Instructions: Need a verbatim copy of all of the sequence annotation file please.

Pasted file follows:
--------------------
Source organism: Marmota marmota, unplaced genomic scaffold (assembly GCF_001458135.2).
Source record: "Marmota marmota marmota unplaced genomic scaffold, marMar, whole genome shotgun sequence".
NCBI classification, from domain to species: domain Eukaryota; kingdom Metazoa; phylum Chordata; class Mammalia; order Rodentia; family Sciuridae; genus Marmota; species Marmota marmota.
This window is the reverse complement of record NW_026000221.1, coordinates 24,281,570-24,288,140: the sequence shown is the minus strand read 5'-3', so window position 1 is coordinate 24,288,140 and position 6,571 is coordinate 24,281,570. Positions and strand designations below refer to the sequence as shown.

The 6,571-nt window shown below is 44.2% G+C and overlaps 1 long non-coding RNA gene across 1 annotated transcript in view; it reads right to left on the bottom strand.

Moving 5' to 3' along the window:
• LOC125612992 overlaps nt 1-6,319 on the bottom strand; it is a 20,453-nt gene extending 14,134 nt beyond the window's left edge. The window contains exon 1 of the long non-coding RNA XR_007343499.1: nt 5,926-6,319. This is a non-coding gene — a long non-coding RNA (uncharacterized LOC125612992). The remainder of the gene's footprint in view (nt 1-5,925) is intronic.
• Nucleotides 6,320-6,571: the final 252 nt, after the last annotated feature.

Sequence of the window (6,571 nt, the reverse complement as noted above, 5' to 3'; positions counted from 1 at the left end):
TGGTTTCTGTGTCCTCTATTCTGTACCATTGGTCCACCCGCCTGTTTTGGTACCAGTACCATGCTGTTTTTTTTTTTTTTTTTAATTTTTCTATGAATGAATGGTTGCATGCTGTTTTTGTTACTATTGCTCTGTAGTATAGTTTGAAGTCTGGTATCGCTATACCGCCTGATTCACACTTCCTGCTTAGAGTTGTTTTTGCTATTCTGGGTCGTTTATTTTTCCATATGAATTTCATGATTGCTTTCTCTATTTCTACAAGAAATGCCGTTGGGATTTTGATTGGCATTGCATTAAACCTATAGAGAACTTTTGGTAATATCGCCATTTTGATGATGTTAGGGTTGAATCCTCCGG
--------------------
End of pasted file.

Source organism: Marmota marmota, unplaced genomic scaffold (assembly GCF_001458135.2).
Source record: "Marmota marmota marmota unplaced genomic scaffold, marMar, whole genome shotgun sequence".
NCBI classification, from domain to species: domain Eukaryota; kingdom Metazoa; phylum Chordata; class Mammalia; order Rodentia; family Sciuridae; genus Marmota; species Marmota marmota.
This window is the reverse complement of record NW_026000221.1, coordinates 24,281,570-24,288,140: the sequence shown is the minus strand read 5'-3', so window position 1 is coordinate 24,288,140 and position 6,571 is coordinate 24,281,570. Positions and strand designations below refer to the sequence as shown.

The 6,571-nt window shown below is 44.2% G+C and overlaps 1 long non-coding RNA gene across 1 annotated transcript in view; it reads right to left on the bottom strand.

Moving 5' to 3' along the window:
• LOC125612992 overlaps nt 1-6,319 on the bottom strand; it is a 20,453-nt gene extending 14,134 nt beyond the window's left edge. The window contains exon 1 of the long non-coding RNA XR_007343499.1: nt 5,926-6,319. This is a non-coding gene — a long non-coding RNA (uncharacterized LOC125612992). The remainder of the gene's footprint in view (nt 1-5,925) is intronic.
• Nucleotides 6,320-6,571: the final 252 nt, after the last annotated feature.

Sequence of the window (6,571 nt, the reverse complement as noted above, 5' to 3'; positions counted from 1 at the left end):
TGGTTTCTGTGTCCTCTATTCTGTACCATTGGTCCACCCGCCTGTTTTGGTACCAGTACCATGCTGTTTTTTTTTTTTTTTTTAATTTTTCTATGAATGAATGGTTGCATGCTGTTTTTGTTACTATTGCTCTGTAGTATAGTTTGAAGTCTGGTATCGCTATACCGCCTGATTCACACTTCCTGCTTAGAGTTGTTTTTGCTATTCTGGGTCGTTTATTTTTCCATATGAATTTCATGATTGCTTTCTCTATTTCTACAAGAAATGCCGTTGGGATTTTGATTGGCATTGCATTAAACCTATAGAGAACTTTTGGTAATATCGCCATTTTGATGATGTTAGGGTTGAATCCTCCGG